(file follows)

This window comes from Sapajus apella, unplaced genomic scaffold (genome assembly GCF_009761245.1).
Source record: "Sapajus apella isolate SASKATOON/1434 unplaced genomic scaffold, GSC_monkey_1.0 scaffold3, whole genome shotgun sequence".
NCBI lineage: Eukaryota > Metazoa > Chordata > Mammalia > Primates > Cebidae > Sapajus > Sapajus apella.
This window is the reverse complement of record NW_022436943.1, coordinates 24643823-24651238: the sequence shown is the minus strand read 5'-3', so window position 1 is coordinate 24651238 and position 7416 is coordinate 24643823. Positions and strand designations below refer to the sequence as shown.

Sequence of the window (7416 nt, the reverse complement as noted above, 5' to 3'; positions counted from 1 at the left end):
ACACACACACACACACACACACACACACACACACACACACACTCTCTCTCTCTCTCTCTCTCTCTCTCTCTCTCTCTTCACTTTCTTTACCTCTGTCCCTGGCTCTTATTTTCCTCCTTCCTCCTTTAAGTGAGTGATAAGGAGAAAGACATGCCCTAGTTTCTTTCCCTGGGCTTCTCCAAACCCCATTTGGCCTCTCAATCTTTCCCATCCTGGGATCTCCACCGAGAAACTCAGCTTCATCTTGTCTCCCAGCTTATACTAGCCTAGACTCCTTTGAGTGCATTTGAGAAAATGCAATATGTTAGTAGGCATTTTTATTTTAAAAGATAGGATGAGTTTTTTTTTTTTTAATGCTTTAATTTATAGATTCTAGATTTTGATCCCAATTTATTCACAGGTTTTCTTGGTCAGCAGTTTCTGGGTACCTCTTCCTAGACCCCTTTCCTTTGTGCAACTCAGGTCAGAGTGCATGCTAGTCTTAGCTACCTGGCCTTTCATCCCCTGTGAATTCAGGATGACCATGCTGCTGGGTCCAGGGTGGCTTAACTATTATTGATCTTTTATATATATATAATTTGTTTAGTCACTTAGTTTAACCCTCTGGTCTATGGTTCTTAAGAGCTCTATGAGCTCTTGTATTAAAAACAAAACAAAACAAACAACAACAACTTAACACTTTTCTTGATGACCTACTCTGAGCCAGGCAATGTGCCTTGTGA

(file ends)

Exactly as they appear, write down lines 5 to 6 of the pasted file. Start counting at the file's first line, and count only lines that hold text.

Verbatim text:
Sequence of the window (7416 nt, the reverse complement as noted above, 5' to 3'; positions counted from 1 at the left end):
ACACACACACACACACACACACACACACACACACACACACACTCTCTCTCTCTCTCTCTCTCTCTCTCTCTCTCTCTTCACTTTCTTTACCTCTGTCCCTGGCTCTTATTTTCCTCCTTCCTCCTTTAAGTGAGTGATAAGGAGAAAGACATGCCCTAGTTTCTTTCCCTGGGCTTCTCCAAACCCCATTTGGCCTCTCAATCTTTCCCATCCTGGGATCTCCACCGAGAAACTCAGCTTCATCTTGTCTCCCAGCTTATACTAGCCTAGACTCCTTTGAGTGCATTTGAGAAAATGCAATATGTTAGTAGGCATTTTTATTTTAAAAGATAGGATGAGTTTTTTTTTTTTTAATGCTTTAATTTATAGATTCTAGATTTTGATCCCAATTTATTCACAGGTTTTCTTGGTCAGCAGTTTCTGGGTACCTCTTCCTAGACCCCTTTCCTTTGTGCAACTCAGGTCAGAGTGCATGCTAGTCTTAGCTACCTGGCCTTTCATCCCCTGTGAATTCAGGATGACCATGCTGCTGGGTCCAGGGTGGCTTAACTATTATTGATCTTTTATATATATATAATTTGTTTAGTCACTTAGTTTAACCCTCTGGTCTATGGTTCTTAAGAGCTCTATGAGCTCTTGTATTAAAAACAAAACAAAACAAACAACAACAACTTAACACTTTTCTTGATGACCTACTCTGAGCCAGGCAATGTGCCTTGTGA